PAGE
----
Majority of Canadians own cars, but hardly ever drive them: Turo study


The Car Ownership Index reveals 58 percent of Canadians plan to buy an electric or hybrid vehicle as their next car, but concerned about cost and range

TORONTO,¬†Jan. 19, 2022¬†/CNW/ –¬†Today,¬†Turo Canada, the world’s largest peer-to-peer car sharing marketplace, released its first annual¬†Car Ownership Index¬†in partnership with L√©ger, a benchmark study analyzing the state of car ownership in¬†Canada.

The report reveals that while 83 per cent of Canadians own or lease a vehicle, their cars sit idle 95 per cent of the year. That means on average, Canadian car owners are behind the wheel for just 400.6 hours per year. This is down only slightly from a similar study Turo conducted in 2019, which found that cars sat idle 96 per cent of the year and driven for just 380 hours annually.

Despite using their vehicle so infrequently, 81 per cent of car owners feel it would be impossible to not have a car, and that same percentage has no plan to stop owning a car in the future. Among the reasons to have a car, convenience is most important (31 per cent), followed by commuting (30 per cent), and the desire for freedom (17 per cent). However, car ownership continues to be a significant expense for Canadians, costing an average of $4,937 per year.

Cedric Mathieu, Turo Canada
Cedric Mathieu, Turo Canada

“Our findings shed light on a paradox when it comes to car ownership,” said¬†Cedric Mathieu, Vice President and Head of Turo in¬†Canada. “It’s clear that car ownership is still a central part of Canadian life, but these cars largely go unused while costing owners thousands of dollars a year. Car ownership is an inefficient model, but the alternatives are limited for Canadians who still need access to a vehicle.”

“Peer-to-peer car sharing is one solution that helps reconcile these realities‚Äďmaking car ownership more affordable for those who need a vehicle, while expanding accessibility to one for those who don’t. This model paves the way for a future where cars are put to better use, allowing for fewer cars on the road, but accessed by more people.”

Impact of COVID-19 on Car Ownership and Mobility
COVID-19 has not had a significant impact on Canadians’ car buying intentions. 81 per cent said that the pandemic has not affected their decision to get a car, while 12 per cent are less likely to do so. That said, they’re driving less, with 51 per cent using their car less frequently due to the pandemic.

When Canadians return to the office, nearly¬†two-thirds (64¬†per cent) of employed respondents will be taking their personal car, while 14 per cent will be taking public transit. Nine per cent are either unsure of¬†how they’ll be commuting for work, or don’t commute at all. Eighty-seven per cent of respondents that know their preferred method of transportation for commuting to work said that preference has not changed due to the pandemic.

Electric Vehicle Ownership
Nearly half of Canadian car owners (47 per cent) are concerned about their car’s impact on the environment, and the majority of Canadians (58 per cent) planning to buy or lease a new car (58 per cent) will look for either a Hybrid or EV as their next vehicle, showing a slow but real transition towards a more electric future. This is especially true in¬†Quebec¬†where that proportion jumps to 72 per cent.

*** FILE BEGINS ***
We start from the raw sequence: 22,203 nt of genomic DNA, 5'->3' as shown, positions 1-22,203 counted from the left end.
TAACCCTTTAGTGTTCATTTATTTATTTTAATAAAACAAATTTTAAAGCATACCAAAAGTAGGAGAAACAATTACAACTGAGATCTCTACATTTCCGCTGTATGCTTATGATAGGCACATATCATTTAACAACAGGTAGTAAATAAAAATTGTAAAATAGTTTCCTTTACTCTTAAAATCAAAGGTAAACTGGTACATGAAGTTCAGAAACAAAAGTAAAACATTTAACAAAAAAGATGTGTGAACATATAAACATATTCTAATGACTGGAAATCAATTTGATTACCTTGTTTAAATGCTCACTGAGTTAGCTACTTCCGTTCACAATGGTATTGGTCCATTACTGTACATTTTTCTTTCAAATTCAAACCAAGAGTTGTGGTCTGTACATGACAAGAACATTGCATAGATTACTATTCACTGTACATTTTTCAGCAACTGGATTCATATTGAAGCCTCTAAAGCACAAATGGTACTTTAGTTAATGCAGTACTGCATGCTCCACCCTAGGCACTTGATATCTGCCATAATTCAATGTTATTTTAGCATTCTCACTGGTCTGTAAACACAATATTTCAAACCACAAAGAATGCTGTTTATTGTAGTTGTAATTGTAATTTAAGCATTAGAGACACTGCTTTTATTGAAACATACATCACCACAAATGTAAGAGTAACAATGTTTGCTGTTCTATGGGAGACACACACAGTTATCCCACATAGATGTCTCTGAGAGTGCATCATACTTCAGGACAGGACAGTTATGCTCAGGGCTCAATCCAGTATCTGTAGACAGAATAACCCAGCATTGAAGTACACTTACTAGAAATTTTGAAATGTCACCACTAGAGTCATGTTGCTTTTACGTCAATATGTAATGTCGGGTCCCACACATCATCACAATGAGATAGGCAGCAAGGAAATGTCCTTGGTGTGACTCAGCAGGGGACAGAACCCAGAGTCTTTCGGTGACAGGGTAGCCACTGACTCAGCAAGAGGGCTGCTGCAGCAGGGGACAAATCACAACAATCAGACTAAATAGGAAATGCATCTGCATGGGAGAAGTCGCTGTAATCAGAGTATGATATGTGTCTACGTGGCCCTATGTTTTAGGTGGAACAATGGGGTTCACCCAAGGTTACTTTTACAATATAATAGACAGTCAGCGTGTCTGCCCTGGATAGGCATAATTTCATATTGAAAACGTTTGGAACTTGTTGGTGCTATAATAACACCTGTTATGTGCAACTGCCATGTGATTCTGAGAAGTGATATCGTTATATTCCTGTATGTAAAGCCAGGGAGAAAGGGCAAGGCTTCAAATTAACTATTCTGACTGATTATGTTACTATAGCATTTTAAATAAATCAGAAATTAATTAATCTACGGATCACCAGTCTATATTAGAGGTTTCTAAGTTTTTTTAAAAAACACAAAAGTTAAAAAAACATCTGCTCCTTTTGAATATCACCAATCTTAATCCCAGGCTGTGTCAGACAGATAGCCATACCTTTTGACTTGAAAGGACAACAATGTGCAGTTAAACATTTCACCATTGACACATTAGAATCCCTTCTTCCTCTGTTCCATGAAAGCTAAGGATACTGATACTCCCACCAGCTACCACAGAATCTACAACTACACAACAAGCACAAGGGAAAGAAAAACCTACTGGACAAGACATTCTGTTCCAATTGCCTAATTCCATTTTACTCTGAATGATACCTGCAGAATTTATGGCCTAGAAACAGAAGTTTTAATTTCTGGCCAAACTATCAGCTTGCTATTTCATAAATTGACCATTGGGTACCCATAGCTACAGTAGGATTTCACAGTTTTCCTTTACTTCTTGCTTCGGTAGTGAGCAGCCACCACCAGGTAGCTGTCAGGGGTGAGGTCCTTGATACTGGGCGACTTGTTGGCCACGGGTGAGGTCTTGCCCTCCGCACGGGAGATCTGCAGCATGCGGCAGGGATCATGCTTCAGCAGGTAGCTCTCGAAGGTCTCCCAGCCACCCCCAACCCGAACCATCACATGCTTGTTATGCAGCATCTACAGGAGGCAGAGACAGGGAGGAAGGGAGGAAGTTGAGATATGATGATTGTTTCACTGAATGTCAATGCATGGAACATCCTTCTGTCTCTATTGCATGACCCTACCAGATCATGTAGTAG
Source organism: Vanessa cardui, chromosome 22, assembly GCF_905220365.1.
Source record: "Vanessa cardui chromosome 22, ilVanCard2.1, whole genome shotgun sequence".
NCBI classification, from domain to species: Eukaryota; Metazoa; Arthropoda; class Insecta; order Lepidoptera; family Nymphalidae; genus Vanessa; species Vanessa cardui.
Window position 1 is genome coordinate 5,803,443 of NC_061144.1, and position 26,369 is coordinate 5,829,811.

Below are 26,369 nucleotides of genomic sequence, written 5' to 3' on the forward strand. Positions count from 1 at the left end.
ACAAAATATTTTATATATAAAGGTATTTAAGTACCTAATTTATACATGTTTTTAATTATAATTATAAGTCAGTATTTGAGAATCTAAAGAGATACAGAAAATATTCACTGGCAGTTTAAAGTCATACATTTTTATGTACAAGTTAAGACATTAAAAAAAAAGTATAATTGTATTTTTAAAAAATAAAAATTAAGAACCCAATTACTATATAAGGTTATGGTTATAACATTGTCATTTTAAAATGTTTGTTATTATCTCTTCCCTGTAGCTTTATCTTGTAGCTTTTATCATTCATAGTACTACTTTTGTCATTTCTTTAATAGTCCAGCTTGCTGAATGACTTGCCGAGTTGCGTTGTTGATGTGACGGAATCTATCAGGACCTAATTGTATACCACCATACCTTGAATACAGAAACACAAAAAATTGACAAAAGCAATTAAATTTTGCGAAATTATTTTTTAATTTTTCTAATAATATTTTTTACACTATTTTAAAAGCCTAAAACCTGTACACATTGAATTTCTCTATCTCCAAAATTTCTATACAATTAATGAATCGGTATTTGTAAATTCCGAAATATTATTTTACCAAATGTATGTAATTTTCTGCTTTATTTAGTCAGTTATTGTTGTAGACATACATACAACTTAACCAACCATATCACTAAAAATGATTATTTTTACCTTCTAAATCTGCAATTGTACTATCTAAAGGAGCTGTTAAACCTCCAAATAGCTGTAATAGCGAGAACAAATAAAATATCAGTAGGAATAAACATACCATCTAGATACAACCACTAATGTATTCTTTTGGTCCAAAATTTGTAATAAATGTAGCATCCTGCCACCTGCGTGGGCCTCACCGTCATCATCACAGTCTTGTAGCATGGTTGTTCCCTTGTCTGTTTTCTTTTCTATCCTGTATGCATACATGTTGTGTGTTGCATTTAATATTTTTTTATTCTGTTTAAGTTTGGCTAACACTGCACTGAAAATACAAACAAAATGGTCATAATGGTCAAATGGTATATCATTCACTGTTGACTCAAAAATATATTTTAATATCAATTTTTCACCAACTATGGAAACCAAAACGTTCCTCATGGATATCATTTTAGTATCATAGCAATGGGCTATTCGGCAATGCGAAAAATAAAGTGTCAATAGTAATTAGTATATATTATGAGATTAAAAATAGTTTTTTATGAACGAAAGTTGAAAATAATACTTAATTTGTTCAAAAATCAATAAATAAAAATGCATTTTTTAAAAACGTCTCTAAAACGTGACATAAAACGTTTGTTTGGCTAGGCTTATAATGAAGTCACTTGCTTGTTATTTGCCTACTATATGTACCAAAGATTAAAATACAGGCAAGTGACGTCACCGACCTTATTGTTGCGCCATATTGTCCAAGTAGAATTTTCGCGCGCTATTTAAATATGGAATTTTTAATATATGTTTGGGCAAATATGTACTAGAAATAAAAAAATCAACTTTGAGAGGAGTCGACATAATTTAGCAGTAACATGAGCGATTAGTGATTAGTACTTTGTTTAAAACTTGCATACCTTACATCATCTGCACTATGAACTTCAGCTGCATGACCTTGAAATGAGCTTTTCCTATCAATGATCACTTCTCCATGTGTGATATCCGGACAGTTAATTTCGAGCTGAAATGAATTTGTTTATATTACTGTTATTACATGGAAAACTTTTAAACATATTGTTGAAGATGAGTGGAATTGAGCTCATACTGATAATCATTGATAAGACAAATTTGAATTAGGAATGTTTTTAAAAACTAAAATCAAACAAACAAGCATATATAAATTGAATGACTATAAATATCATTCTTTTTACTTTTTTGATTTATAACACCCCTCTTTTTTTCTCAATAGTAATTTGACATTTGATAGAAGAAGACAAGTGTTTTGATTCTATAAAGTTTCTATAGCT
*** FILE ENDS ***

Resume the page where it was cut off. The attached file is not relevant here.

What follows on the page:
However, there are still significant barriers to adoption for electric cars: 79 per cent of Canadians planning to buy or lease a new car are still reluctant to buy a fully electric car, citing their high cost (29 per cent) and range anxiety (24 per cent) as the main reason for not buying one.

Extended test drives may be the solution though ‚Äď the survey shows that 86 per cent of Canadians have never driven an electric vehicle and 66 per cent said they’d be more likely to buy an EV if they had the opportunity to drive one for a few days to a week before making the decision to purchase.

With over 750 zero-emission vehicles active on the platform in Canada, thousands of Canadians have turned to Turo to try out an EV for extended periods.

“From this study we see that while Canadians understand the importance of buying an electric vehicle, the majority are unwilling to take the next step towards purchasing before trying one,” said¬†Christian Bourque, Executive Vice-President and Senior Partner, Leger. “It’s clear that there’s still a knowledge gap when it comes to adoption.”

“Canadians want to try an EV before they buy,” said Mathieu. “Making EVs more accessible through extended test drives will help them be more comfortable purchasing one in the future.”

The survey was conducted by Léger for Turo Canada, from November 18th Р25th. It consisted of a representative sample of 1,520 English or French Speaking Canadians 18 years of age or older.

Since launching in 2016, more than 1.2 million Canadians have signed up for Turo and more than 55,000 cars have been listed on the platform in more than 350 cities in¬†Alberta,¬†Ontario,¬†Quebec,¬†Nova Scotia, and¬†British Columbia. Turo connects people who need cars with people who have cars they don’t use all the time. By sharing their cars, Turo helps car owners generate extra income, earning an average of¬†$798¬†per month in the 12 months between¬†October 1st, 2020¬†and¬†September 30th, 2021.

To learn more about how to become a host or book a car, Canadians can download the Turo app or visit

SOURCETuro Canada


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